FIG. 44 shows an alignment signal waveform obtained by the stepper when the alignment of the semiconductor device in FIG. 43 is executed through image processing. FIG. 45(a)-45(c) illustrate the principle of the alignment of the eleventh and twelfth embodiments.

According to the eleventh and twelfth embodiments, the recesses or projections are formed by a bit pattern. In executing alignment by image processing, therefore, an image recognizing area 17 contains a plurality of bit patterns. More specifically, the alignment signal waveform for that portion in the image recognizing area 17 which includes a bit pattern becomes as shown in FIG. 45(a) and the alignment signal waveform for that portion in the image recognizing area 17 which does not include a bit pattern becomes as shown in FIG. 45(b).

By approximating both signal waveforms by the bottom approximation or the like, a signal waveform as shown in FIG. 45(c) is obtained. Through such processing, the alignment signal waveform as shown in FIG. 44 as a whole is obtained.

In other words, the alignment signal waveform shown in FIG. 44 has not been influenced greatly by the grain of the metal film, and the high and low intensities of the signal waveform are regularly repeated. That is, the stepper can accurately detect the recesses and projections of the metal film on the alignment mark, thus ensuring high-precision alignment.

In the case where alignment using a laser beam is executed instead of the alignment using image processing, high-precision alignment is possible without performing approximation by scanning the bit pattern with a laser beam.

In short, according to the semiconductor device embodying the present invention, in performing the X directional alignment of, for example, a single chip area, the X directional width H of the recesses or projections of the alignment mark is set smaller than the X directional width of a grain of the metal film formed on the alignment mark (or the diameter if the grain is circular) or the average size, as viewed from above the semiconductor substrate. Further, in performing the Y directional alignment of, for example, a single chip area, the Y directional width H of the recesses or projections of the alignment mark is set smaller than the Y directional width of a grain of the metal film formed on the alignment mark (or the diameter if the grain is circular) or the average size, as viewed from above the semiconductor substrate.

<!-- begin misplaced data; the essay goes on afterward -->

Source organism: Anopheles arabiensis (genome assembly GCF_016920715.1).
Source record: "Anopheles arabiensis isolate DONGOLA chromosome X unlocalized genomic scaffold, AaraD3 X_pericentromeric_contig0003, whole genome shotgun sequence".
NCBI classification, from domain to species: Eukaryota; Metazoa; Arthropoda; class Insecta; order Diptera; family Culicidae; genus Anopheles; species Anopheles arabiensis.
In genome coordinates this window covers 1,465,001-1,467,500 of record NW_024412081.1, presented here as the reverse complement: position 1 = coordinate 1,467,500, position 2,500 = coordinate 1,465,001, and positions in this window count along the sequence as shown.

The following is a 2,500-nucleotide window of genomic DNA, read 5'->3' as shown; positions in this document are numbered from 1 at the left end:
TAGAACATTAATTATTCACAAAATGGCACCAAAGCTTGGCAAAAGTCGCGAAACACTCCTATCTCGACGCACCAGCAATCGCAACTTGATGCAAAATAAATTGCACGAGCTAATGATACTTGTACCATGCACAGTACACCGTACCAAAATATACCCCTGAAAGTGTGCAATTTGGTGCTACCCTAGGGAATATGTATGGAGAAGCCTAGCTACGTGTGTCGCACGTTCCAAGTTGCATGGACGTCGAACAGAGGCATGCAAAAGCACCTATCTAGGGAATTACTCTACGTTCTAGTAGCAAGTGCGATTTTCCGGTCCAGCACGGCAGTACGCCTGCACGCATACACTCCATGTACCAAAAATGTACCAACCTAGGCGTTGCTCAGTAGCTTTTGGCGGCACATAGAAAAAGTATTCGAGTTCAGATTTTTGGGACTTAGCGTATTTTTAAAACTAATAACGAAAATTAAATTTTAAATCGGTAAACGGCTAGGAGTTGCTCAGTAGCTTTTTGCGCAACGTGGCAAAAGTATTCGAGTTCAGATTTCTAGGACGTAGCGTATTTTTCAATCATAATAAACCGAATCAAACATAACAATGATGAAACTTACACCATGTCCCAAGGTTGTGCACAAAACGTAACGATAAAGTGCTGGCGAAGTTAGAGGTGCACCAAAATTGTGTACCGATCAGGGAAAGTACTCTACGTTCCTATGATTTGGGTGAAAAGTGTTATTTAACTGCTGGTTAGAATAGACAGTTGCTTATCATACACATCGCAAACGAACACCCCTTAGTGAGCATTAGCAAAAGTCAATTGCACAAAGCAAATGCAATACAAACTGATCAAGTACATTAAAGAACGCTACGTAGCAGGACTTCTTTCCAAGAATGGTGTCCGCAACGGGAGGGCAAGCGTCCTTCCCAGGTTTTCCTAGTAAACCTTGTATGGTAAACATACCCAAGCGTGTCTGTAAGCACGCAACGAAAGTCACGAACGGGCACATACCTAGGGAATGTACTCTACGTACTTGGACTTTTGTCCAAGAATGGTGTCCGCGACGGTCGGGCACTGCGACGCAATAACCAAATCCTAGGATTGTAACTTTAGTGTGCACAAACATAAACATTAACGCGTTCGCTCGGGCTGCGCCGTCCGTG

Even if the recesses and projections of the metal film on the alignment mark become small due to the planarization of that metal film by the high-temperature sputtering method or laser melting method, therefore, the recesses and projections of the metal film on the alignment mark can accurately be detected by image processing or laser scanning without being affected by the grain on the metal film. That is, this invention can contribute to improving the precision of alignment in the lithography technology.

Additional advantages and modifications will readily occur to those skilled in the art. Therefore, the invention in its broader aspects is not limited to the specific details, representative devices, and illustrated examples shown and described herein. Accordingly, various modifications may be made without departing from the spirit or scope of the general inventive concept as defined by the appended claims and their equivalents.

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Referenced by
Citing PatentFiling datePublication dateApplicantTitle
US6261382 *Feb 1, 2000Jul 17, 2001Infineon Technologies AgWafer marking
US6534159 *Sep 10, 1999Mar 18, 2003Ultratech Stepper, Inc.Side alignment mark
US6723647Jul 17, 2000Apr 20, 2004Samsung Electronics Co., Ltd.Method for manufacturing semiconductor device
Classifications
U.S. Classification438/584, 148/33.2, 438/975
International ClassificationH01L21/027, H01L23/544, G03F9/00, G03F1/00, H01L21/44
Cooperative ClassificationH01L2223/54453, H01L23/544, H01L2223/54426, Y10S438/975
European ClassificationH01L23/544